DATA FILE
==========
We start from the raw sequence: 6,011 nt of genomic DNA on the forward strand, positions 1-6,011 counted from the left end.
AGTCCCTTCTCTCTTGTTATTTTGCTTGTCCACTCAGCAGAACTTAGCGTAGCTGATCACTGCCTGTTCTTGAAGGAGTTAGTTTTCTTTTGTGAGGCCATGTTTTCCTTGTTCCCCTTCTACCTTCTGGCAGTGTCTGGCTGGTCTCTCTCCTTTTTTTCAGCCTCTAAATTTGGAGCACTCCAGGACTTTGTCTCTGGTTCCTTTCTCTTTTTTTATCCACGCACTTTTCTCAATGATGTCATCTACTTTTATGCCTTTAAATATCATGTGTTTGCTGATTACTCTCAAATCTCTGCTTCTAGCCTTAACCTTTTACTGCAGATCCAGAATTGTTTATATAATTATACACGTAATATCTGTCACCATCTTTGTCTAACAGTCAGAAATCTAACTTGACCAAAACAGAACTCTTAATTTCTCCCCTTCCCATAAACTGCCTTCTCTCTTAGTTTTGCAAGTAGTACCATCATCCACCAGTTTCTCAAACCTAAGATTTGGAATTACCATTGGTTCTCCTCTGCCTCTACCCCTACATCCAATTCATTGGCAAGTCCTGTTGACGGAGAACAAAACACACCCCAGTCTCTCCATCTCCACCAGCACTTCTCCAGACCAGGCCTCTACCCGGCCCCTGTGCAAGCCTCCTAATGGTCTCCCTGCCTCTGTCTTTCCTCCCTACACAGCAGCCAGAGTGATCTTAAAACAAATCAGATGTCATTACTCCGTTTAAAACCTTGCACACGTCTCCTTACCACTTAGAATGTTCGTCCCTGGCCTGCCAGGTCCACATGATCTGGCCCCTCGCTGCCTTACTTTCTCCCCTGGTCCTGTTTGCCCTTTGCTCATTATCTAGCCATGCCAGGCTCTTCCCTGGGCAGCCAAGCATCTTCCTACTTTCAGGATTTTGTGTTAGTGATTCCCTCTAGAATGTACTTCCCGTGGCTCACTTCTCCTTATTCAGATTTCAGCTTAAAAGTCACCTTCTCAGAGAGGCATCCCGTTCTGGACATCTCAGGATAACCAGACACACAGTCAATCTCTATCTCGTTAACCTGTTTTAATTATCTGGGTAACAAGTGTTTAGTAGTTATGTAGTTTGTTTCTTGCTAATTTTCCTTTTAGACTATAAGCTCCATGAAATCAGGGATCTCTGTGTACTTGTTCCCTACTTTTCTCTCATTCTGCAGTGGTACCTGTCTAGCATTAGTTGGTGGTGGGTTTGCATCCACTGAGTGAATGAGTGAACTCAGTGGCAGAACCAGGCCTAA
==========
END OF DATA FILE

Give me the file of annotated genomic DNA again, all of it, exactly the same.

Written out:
We start from the raw sequence: 6,011 nt of genomic DNA on the forward strand, positions 1-6,011 counted from the left end.
AGTCCCTTCTCTCTTGTTATTTTGCTTGTCCACTCAGCAGAACTTAGCGTAGCTGATCACTGCCTGTTCTTGAAGGAGTTAGTTTTCTTTTGTGAGGCCATGTTTTCCTTGTTCCCCTTCTACCTTCTGGCAGTGTCTGGCTGGTCTCTCTCCTTTTTTTCAGCCTCTAAATTTGGAGCACTCCAGGACTTTGTCTCTGGTTCCTTTCTCTTTTTTTATCCACGCACTTTTCTCAATGATGTCATCTACTTTTATGCCTTTAAATATCATGTGTTTGCTGATTACTCTCAAATCTCTGCTTCTAGCCTTAACCTTTTACTGCAGATCCAGAATTGTTTATATAATTATACACGTAATATCTGTCACCATCTTTGTCTAACAGTCAGAAATCTAACTTGACCAAAACAGAACTCTTAATTTCTCCCCTTCCCATAAACTGCCTTCTCTCTTAGTTTTGCAAGTAGTACCATCATCCACCAGTTTCTCAAACCTAAGATTTGGAATTACCATTGGTTCTCCTCTGCCTCTACCCCTACATCCAATTCATTGGCAAGTCCTGTTGACGGAGAACAAAACACACCCCAGTCTCTCCATCTCCACCAGCACTTCTCCAGACCAGGCCTCTACCCGGCCCCTGTGCAAGCCTCCTAATGGTCTCCCTGCCTCTGTCTTTCCTCCCTACACAGCAGCCAGAGTGATCTTAAAACAAATCAGATGTCATTACTCCGTTTAAAACCTTGCACACGTCTCCTTACCACTTAGAATGTTCGTCCCTGGCCTGCCAGGTCCACATGATCTGGCCCCTCGCTGCCTTACTTTCTCCCCTGGTCCTGTTTGCCCTTTGCTCATTATCTAGCCATGCCAGGCTCTTCCCTGGGCAGCCAAGCATCTTCCTACTTTCAGGATTTTGTGTTAGTGATTCCCTCTAGAATGTACTTCCCGTGGCTCACTTCTCCTTATTCAGATTTCAGCTTAAAAGTCACCTTCTCAGAGAGGCATCCCGTTCTGGACATCTCAGGATAACCAGACACACAGTCAATCTCTATCTCGTTAACCTGTTTTAATTATCTGGGTAACAAGTGTTTAGTAGTTATGTAGTTTGTTTCTTGCTAATTTTCCTTTTAGACTATAAGCTCCATGAAATCAGGGATCTCTGTGTACTTGTTCCCTACTTTTCTCTCATTCTGCAGTGGTACCTGTCTAGCATTAGTTGGTGGTGGGTTTGCATCCACTGAGTGAATGAGTGAACTCAGTGGCAGAACCAGGCCTAA